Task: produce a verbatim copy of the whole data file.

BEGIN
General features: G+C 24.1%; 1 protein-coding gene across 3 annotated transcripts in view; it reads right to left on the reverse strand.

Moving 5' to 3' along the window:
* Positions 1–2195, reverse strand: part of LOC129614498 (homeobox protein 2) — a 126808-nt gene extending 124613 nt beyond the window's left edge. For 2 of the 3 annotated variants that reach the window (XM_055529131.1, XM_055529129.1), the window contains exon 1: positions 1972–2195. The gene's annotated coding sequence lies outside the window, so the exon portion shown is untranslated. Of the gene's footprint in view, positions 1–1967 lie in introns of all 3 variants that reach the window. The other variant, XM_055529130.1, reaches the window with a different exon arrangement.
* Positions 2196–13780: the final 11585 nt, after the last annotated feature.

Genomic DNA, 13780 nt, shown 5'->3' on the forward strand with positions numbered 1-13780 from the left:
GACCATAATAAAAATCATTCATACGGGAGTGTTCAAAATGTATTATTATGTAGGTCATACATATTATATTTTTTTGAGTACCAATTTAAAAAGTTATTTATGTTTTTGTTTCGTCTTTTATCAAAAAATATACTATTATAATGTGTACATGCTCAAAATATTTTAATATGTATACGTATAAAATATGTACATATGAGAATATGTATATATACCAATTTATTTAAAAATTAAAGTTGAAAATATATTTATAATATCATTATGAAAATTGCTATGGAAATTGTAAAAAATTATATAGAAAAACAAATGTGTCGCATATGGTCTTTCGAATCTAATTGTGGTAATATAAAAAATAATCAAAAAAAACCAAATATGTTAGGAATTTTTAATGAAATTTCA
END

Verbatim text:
General features: G+C 24.1%; 1 protein-coding gene across 3 annotated transcripts in view; it reads right to left on the reverse strand.

Moving 5' to 3' along the window:
* Positions 1–2195, reverse strand: part of LOC129614498 (homeobox protein 2) — a 126808-nt gene extending 124613 nt beyond the window's left edge. For 2 of the 3 annotated variants that reach the window (XM_055529131.1, XM_055529129.1), the window contains exon 1: positions 1972–2195. The gene's annotated coding sequence lies outside the window, so the exon portion shown is untranslated. Of the gene's footprint in view, positions 1–1967 lie in introns of all 3 variants that reach the window. The other variant, XM_055529130.1, reaches the window with a different exon arrangement.
* Positions 2196–13780: the final 11585 nt, after the last annotated feature.

Genomic DNA, 13780 nt, shown 5'->3' on the forward strand with positions numbered 1-13780 from the left:
GACCATAATAAAAATCATTCATACGGGAGTGTTCAAAATGTATTATTATGTAGGTCATACATATTATATTTTTTTGAGTACCAATTTAAAAAGTTATTTATGTTTTTGTTTCGTCTTTTATCAAAAAATATACTATTATAATGTGTACATGCTCAAAATATTTTAATATGTATACGTATAAAATATGTACATATGAGAATATGTATATATACCAATTTATTTAAAAATTAAAGTTGAAAATATATTTATAATATCATTATGAAAATTGCTATGGAAATTGTAAAAAATTATATAGAAAAACAAATGTGTCGCATATGGTCTTTCGAATCTAATTGTGGTAATATAAAAAATAATCAAAAAAAACCAAATATGTTAGGAATTTTTAATGAAATTTCA